NHS England has ordered an urgent review of the roll-out of NHS 111 and the sustainability of the current service model.

A board paper to be discussed at the NHS England board meeting this Friday says work is ongoing to stabilise the NHS 111 service.

The new urgent care telephone advice line, staffed primarily by non-clinical staff, was due to go-live across England by April, but several areas have seen delays because of operational difficulties.

In Manchester, the soft-launch of the service reportedly went into “total meltdown” on its first night and calls had to be reverted back to the previous provider.

The board paper says a small number of providers have delivered an unacceptable service while other are coping during the week, but struggling on weekends.

In light of this, NHS England has ordered an urgent review of sustainability of service, a review of individual providers, overall provider landscape, service roll-out and commissioning methods.

This will include assessing the ability of some providers to maintain service delivery and an appraisal of the likely market of providers.

“We need to be sure that the evidence that the specified service model can, in principle, meet the original stated objectives and whether any medium-term modifications are necessary,” the paper says.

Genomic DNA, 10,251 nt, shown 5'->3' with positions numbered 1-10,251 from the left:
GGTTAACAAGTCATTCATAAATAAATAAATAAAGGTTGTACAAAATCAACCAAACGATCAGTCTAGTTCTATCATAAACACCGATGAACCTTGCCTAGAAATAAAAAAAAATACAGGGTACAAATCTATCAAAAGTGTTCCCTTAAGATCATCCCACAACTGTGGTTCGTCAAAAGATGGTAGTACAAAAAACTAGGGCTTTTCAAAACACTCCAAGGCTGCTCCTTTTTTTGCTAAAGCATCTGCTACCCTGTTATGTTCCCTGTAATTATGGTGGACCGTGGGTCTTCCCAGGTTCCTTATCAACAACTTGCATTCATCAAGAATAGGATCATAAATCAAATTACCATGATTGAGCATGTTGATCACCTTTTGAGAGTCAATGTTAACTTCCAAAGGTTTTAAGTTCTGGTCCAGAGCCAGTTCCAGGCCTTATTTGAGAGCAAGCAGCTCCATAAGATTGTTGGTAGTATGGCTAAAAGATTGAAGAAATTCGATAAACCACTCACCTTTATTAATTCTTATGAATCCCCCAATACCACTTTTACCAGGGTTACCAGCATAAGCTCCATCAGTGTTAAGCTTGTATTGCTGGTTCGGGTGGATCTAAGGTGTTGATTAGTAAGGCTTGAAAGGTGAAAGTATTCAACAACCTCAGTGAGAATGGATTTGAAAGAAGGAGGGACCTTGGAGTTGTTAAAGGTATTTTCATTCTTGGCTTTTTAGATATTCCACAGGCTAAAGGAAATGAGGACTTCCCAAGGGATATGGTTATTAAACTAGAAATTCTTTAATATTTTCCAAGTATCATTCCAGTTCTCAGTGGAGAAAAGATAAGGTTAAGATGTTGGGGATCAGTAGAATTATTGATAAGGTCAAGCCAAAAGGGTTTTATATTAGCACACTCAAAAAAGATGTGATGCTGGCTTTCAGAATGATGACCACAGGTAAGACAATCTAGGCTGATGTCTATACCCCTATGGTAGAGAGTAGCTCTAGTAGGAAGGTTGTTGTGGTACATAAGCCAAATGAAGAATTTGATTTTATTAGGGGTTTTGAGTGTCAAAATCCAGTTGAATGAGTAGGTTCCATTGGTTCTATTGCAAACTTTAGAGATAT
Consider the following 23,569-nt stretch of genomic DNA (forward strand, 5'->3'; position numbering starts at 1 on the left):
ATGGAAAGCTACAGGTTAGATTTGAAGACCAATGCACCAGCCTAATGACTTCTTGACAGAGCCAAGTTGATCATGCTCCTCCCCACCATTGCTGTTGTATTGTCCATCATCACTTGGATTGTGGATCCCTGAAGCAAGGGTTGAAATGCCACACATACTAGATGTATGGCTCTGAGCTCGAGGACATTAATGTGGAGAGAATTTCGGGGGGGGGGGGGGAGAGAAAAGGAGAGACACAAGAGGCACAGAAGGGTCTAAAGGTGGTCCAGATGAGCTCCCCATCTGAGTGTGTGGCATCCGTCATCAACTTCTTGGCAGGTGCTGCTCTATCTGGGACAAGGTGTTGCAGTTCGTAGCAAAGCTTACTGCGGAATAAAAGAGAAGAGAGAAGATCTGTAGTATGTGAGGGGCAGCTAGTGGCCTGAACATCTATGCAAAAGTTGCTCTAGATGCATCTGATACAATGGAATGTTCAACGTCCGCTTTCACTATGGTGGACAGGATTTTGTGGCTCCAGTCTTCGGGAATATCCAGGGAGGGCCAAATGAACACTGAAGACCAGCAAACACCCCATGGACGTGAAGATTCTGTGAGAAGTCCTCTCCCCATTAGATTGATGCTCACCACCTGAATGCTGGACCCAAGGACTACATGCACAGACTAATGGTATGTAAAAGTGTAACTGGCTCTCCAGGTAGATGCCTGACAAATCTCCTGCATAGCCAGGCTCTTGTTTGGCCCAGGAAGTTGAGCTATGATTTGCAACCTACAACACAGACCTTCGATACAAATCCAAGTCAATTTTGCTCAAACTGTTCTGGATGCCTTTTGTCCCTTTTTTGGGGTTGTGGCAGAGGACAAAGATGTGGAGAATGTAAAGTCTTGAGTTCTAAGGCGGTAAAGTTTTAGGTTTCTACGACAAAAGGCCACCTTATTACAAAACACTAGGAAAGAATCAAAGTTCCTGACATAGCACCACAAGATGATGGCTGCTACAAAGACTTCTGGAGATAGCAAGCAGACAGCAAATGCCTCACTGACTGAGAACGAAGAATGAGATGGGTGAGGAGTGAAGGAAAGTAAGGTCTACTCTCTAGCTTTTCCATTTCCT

NHS England will also commission an external review to learn lessons from the management and roll-out of NHS 111 so it can avoid similar problems when implementing other programmes.

The board paper says that performance has vastly improved when compared to late March and the Easter bank holiday periods.

Most providers are now hitting their Key Performance Indicators for abandoned calls of under 5%, but the target of calls answered in under 60 seconds is still a struggle for a number of providers.

“However, the service is still fragile in a number of areas and many have needed contingency,” the paper says.

NHS England regional directors are working with local NHS 111 providers and relevant CCGs on individual plans to deliver a quality service or to reintroduce 111 in areas where it was suspended due to capacity problems.

The roll-out was expected to be complete by June, but the board paper says it will now be “by the end of the summer”.

Several groups, including the British Medical Association, have called on the government to halt the roll-out of the service while issues are resolved.